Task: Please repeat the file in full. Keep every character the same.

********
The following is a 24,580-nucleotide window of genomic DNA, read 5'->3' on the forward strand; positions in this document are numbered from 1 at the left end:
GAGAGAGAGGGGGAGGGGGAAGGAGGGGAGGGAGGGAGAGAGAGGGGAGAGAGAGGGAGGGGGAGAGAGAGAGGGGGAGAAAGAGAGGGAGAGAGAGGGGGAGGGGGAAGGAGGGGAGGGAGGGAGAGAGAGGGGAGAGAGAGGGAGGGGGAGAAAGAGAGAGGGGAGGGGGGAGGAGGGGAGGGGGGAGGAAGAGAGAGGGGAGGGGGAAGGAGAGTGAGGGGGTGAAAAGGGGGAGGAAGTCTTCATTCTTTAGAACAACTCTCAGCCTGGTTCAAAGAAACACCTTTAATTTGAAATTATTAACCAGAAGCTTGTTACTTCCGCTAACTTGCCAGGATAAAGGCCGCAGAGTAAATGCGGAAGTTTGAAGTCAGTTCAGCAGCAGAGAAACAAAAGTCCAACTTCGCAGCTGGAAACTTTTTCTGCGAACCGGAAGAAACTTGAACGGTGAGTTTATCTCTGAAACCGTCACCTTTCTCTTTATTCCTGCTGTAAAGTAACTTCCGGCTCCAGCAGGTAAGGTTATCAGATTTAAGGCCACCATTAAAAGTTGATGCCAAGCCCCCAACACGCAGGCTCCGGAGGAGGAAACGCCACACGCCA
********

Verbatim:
The following is a 24,580-nucleotide window of genomic DNA, read 5'->3' on the forward strand; positions in this document are numbered from 1 at the left end:
GAGAGAGAGGGGGAGGGGGAAGGAGGGGAGGGAGGGAGAGAGAGGGGAGAGAGAGGGAGGGGGAGAGAGAGAGGGGGAGAAAGAGAGGGAGAGAGAGGGGGAGGGGGAAGGAGGGGAGGGAGGGAGAGAGAGGGGAGAGAGAGGGAGGGGGAGAAAGAGAGAGGGGAGGGGGGAGGAGGGGAGGGGGGAGGAAGAGAGAGGGGAGGGGGAAGGAGAGTGAGGGGGTGAAAAGGGGGAGGAAGTCTTCATTCTTTAGAACAACTCTCAGCCTGGTTCAAAGAAACACCTTTAATTTGAAATTATTAACCAGAAGCTTGTTACTTCCGCTAACTTGCCAGGATAAAGGCCGCAGAGTAAATGCGGAAGTTTGAAGTCAGTTCAGCAGCAGAGAAACAAAAGTCCAACTTCGCAGCTGGAAACTTTTTCTGCGAACCGGAAGAAACTTGAACGGTGAGTTTATCTCTGAAACCGTCACCTTTCTCTTTATTCCTGCTGTAAAGTAACTTCCGGCTCCAGCAGGTAAGGTTATCAGATTTAAGGCCACCATTAAAAGTTGATGCCAAGCCCCCAACACGCAGGCTCCGGAGGAGGAAACGCCACACGCCA